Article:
His only chance for escaping this with his life was to comply and inevitably throw himself at the mercy of the courts, although he doubted they would be any more forgiving. “Aren’t you, though?” His Grace asked. “You have a scar on your forehead that I won’t soon forget. I saw it when the wind ruffled your hair!” No, this is impossible. Reginald felt ice trace a path down his spine, and he wasn’t sure if it had more to do with the approaching constable or His Grace’s assertion. Probably the latter. Still, he forced a bold, haughty laugh. “I earned this scar in a duel with a gentleman much like yourself, who didn’t know when he ought to let well enough alone.” “Is that what you tell everyone? I seem to recall you getting that scar in a different way. When you were a boy.

” A lump formed in Reginald’s throat. He remained still as the constable fastened the irons around his wrists. This seemed like the strangest end to his career as a highwayman, being captured both by the constable and by the past he’d fought so hard to avoid over the years. He swallowed hard and shrugged, as if by continuing to deny the truth, he could make everyone around him disappear. “You’re mistaken.” The Duke approached, and the constable, who took a firm grip of Reginald’s arm, cast him an alarmed look. “Be cautious, Your Grace. You can’t trust highwaymen.” “Quite true,” Reginald admitted. But Reginald couldn’t keep his own gaze averted.

Instead, he looked at the Duke again, searching his features more closely. The man was older and more worn than Reginald remembered. Once, he’d been a striking man, who’d only grown handsomer as he aged. Reginald remembered this man being lively and exuberant. Now, he seemed like a diminished husk of that man. “I don’t think you want to do this,” Reginald said. “I can scarcely imagine the scandal this will create.” His Grace raised a trembling hand, and Reginald inwardly flinched as the Duke’s thumb traced along the old scar. “Ah, I realize it’s none of my business,” the constable’s companion said. “But what’s… happening?” “You caught a common criminal,” Reginald said, forcing himself to sound cheerful.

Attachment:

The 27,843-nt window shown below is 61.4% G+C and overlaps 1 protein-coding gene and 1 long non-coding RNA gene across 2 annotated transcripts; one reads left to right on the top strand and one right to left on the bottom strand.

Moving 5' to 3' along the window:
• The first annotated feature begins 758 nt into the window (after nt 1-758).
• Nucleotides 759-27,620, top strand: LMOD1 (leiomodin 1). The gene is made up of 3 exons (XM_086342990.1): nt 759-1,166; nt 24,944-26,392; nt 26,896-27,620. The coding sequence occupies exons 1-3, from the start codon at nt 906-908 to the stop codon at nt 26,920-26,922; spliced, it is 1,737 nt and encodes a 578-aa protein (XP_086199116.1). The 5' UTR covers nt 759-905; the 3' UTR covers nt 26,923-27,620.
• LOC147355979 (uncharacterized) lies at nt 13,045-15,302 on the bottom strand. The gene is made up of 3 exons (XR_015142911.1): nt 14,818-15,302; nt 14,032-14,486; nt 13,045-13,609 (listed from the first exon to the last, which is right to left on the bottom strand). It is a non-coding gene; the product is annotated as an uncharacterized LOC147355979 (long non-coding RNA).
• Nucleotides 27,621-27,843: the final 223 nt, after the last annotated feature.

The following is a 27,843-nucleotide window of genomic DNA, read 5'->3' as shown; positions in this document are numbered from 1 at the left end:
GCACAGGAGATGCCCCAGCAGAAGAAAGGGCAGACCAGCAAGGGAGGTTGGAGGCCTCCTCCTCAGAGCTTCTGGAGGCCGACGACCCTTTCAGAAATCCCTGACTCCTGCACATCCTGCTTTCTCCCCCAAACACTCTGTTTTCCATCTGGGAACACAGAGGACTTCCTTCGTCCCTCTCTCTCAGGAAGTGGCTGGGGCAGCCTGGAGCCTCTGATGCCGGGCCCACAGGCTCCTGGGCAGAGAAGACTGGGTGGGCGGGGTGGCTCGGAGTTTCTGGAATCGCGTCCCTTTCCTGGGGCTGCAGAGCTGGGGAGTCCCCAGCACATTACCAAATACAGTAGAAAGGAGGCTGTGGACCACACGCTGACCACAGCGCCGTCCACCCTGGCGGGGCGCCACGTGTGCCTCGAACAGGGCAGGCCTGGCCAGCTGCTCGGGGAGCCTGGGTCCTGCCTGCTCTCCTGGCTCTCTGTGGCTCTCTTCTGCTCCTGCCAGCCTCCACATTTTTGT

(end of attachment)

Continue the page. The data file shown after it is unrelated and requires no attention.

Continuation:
“Excellent work.” “Yes,” the constable said, pulling roughly on Reginald’s arm. “I’m sure many people will be quite pleased, and soon, we’ll have your associates, too. It’s over, you see. We already know where you and your men have been planning these robberies.” Is that true, or is he saying that merely to taunt me? Long ago, Reginald had accepted how his end might come, and although he wasn’t keen to be punished for his crimes, he had no one. There was no wife or child waiting for him to return home after a long day’s work. But his associates did. The Duke drew back his hand, looking distraught. “You’ve caught my son.

I’m sure of it. Of all the professions you could’ve chosen, why was this the one, my child? What would your mother think?” She would be horrified, utterly horrified. “She’d admire my resolve,” Reginald replied. “We must take him to the gaol,” the constable said, looking uncertain. “I’m sure you understand, Your Grace.” The Duke looked hesitant, and Reginald looked away, unable to bear the expression on his father’s face. My father. It seemed so impossible for him to be there, after being gone for ten years. Reginald cleared his throat. “You’d best not become involved, Your Grace.

Let this be the end of the matter.” His Grace, his father, shook his head. “It won’t be. I can assure you of that. I will help you.” Reginald wasn’t sure which would be worse, facing justice for his crimes or having his father interfere after Reginald had tried too hard to leave his old life behind. Maybe it would be better to face the gallows or exile than to endure what his father might consider penance or worse—knowing that he’d been spared when he didn’t deserve to be, while his associates were hanged for their crimes. It wasn’t fair, any of it. “Please,” Reginald said, offering one last plea. “It’s better for all of us if you just let me go to my ignominious end.